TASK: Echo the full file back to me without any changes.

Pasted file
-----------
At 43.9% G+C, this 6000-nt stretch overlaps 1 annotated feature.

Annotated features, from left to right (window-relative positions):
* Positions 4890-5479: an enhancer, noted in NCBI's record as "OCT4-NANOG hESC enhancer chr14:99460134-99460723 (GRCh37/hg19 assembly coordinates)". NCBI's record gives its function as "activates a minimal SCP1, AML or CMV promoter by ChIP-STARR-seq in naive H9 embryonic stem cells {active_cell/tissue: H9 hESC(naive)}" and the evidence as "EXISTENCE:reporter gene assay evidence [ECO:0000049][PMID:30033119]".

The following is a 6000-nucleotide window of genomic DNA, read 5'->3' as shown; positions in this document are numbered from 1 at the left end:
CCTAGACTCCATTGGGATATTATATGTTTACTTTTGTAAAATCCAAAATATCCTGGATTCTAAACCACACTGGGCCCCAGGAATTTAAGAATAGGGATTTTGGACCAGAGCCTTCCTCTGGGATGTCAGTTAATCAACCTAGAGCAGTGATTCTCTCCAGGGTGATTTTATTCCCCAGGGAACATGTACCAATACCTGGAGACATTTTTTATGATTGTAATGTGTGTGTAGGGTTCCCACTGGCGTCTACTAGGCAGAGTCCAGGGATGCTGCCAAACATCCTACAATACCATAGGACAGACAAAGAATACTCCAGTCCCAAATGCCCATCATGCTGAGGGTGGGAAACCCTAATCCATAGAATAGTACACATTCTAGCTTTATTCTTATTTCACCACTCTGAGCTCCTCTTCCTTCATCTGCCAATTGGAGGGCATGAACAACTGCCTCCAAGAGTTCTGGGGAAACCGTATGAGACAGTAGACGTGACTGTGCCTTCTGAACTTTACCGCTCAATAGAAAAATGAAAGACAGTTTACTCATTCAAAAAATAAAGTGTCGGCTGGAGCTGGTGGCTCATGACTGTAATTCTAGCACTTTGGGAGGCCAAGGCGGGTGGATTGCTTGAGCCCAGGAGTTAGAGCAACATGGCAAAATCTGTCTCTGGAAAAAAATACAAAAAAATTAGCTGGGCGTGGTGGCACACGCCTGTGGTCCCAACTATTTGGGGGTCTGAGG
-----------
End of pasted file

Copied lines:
At 43.9% G+C, this 6000-nt stretch overlaps 1 annotated feature.

Annotated features, from left to right (window-relative positions):
* Positions 4890-5479: an enhancer, noted in NCBI's record as "OCT4-NANOG hESC enhancer chr14:99460134-99460723 (GRCh37/hg19 assembly coordinates)". NCBI's record gives its function as "activates a minimal SCP1, AML or CMV promoter by ChIP-STARR-seq in naive H9 embryonic stem cells {active_cell/tissue: H9 hESC(naive)}" and the evidence as "EXISTENCE:reporter gene assay evidence [ECO:0000049][PMID:30033119]".

The following is a 6000-nucleotide window of genomic DNA, read 5'->3' as shown; positions in this document are numbered from 1 at the left end:
CCTAGACTCCATTGGGATATTATATGTTTACTTTTGTAAAATCCAAAATATCCTGGATTCTAAACCACACTGGGCCCCAGGAATTTAAGAATAGGGATTTTGGACCAGAGCCTTCCTCTGGGATGTCAGTTAATCAACCTAGAGCAGTGATTCTCTCCAGGGTGATTTTATTCCCCAGGGAACATGTACCAATACCTGGAGACATTTTTTATGATTGTAATGTGTGTGTAGGGTTCCCACTGGCGTCTACTAGGCAGAGTCCAGGGATGCTGCCAAACATCCTACAATACCATAGGACAGACAAAGAATACTCCAGTCCCAAATGCCCATCATGCTGAGGGTGGGAAACCCTAATCCATAGAATAGTACACATTCTAGCTTTATTCTTATTTCACCACTCTGAGCTCCTCTTCCTTCATCTGCCAATTGGAGGGCATGAACAACTGCCTCCAAGAGTTCTGGGGAAACCGTATGAGACAGTAGACGTGACTGTGCCTTCTGAACTTTACCGCTCAATAGAAAAATGAAAGACAGTTTACTCATTCAAAAAATAAAGTGTCGGCTGGAGCTGGTGGCTCATGACTGTAATTCTAGCACTTTGGGAGGCCAAGGCGGGTGGATTGCTTGAGCCCAGGAGTTAGAGCAACATGGCAAAATCTGTCTCTGGAAAAAAATACAAAAAAATTAGCTGGGCGTGGTGGCACACGCCTGTGGTCCCAACTATTTGGGGGTCTGAGG